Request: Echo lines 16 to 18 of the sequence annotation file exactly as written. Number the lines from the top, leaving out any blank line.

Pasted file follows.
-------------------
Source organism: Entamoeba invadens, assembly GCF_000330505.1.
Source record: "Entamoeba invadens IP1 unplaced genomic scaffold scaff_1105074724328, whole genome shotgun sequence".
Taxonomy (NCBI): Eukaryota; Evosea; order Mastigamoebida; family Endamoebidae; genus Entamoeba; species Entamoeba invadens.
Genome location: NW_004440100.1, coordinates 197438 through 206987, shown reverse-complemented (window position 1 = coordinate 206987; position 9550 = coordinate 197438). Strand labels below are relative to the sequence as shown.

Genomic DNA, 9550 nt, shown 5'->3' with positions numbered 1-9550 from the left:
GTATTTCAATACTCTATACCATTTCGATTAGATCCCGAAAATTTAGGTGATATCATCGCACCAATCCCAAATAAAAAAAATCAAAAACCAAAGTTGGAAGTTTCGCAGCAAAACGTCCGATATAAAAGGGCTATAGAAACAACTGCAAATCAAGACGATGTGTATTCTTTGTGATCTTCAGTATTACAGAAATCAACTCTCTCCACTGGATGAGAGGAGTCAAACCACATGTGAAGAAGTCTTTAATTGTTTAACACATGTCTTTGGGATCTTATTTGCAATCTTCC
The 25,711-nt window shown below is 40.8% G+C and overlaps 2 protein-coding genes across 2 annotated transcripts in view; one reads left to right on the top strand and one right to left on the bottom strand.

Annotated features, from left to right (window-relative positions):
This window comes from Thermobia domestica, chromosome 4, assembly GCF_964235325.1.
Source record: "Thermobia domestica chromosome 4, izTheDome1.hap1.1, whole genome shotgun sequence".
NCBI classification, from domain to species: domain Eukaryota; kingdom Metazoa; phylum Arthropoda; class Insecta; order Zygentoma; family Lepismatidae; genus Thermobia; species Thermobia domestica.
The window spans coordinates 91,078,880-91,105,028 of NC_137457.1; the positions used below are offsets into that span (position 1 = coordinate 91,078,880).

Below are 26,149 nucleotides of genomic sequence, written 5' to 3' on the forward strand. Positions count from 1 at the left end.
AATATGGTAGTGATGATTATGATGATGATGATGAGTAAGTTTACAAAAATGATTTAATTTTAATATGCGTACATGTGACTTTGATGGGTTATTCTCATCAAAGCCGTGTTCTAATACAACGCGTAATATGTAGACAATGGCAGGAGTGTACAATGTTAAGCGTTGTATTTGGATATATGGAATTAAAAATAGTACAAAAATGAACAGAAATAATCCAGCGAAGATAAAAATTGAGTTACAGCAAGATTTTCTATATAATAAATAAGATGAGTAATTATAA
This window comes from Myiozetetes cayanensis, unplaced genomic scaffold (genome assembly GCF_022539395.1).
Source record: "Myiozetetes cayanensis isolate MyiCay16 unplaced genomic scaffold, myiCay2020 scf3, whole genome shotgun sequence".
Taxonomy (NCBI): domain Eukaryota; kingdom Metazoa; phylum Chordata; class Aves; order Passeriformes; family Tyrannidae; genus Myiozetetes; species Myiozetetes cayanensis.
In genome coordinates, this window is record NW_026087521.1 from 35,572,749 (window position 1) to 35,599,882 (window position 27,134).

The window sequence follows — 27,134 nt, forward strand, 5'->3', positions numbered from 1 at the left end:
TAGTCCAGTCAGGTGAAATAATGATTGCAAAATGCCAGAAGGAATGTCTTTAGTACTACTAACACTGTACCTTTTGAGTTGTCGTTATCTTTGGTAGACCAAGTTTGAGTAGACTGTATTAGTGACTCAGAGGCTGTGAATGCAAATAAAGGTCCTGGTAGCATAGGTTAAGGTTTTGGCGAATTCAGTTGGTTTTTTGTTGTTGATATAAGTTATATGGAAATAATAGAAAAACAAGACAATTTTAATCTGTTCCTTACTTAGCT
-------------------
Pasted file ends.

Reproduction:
Source record: "Myiozetetes cayanensis isolate MyiCay16 unplaced genomic scaffold, myiCay2020 scf3, whole genome shotgun sequence".
Taxonomy (NCBI): domain Eukaryota; kingdom Metazoa; phylum Chordata; class Aves; order Passeriformes; family Tyrannidae; genus Myiozetetes; species Myiozetetes cayanensis.
In genome coordinates, this window is record NW_026087521.1 from 35,572,749 (window position 1) to 35,599,882 (window position 27,134).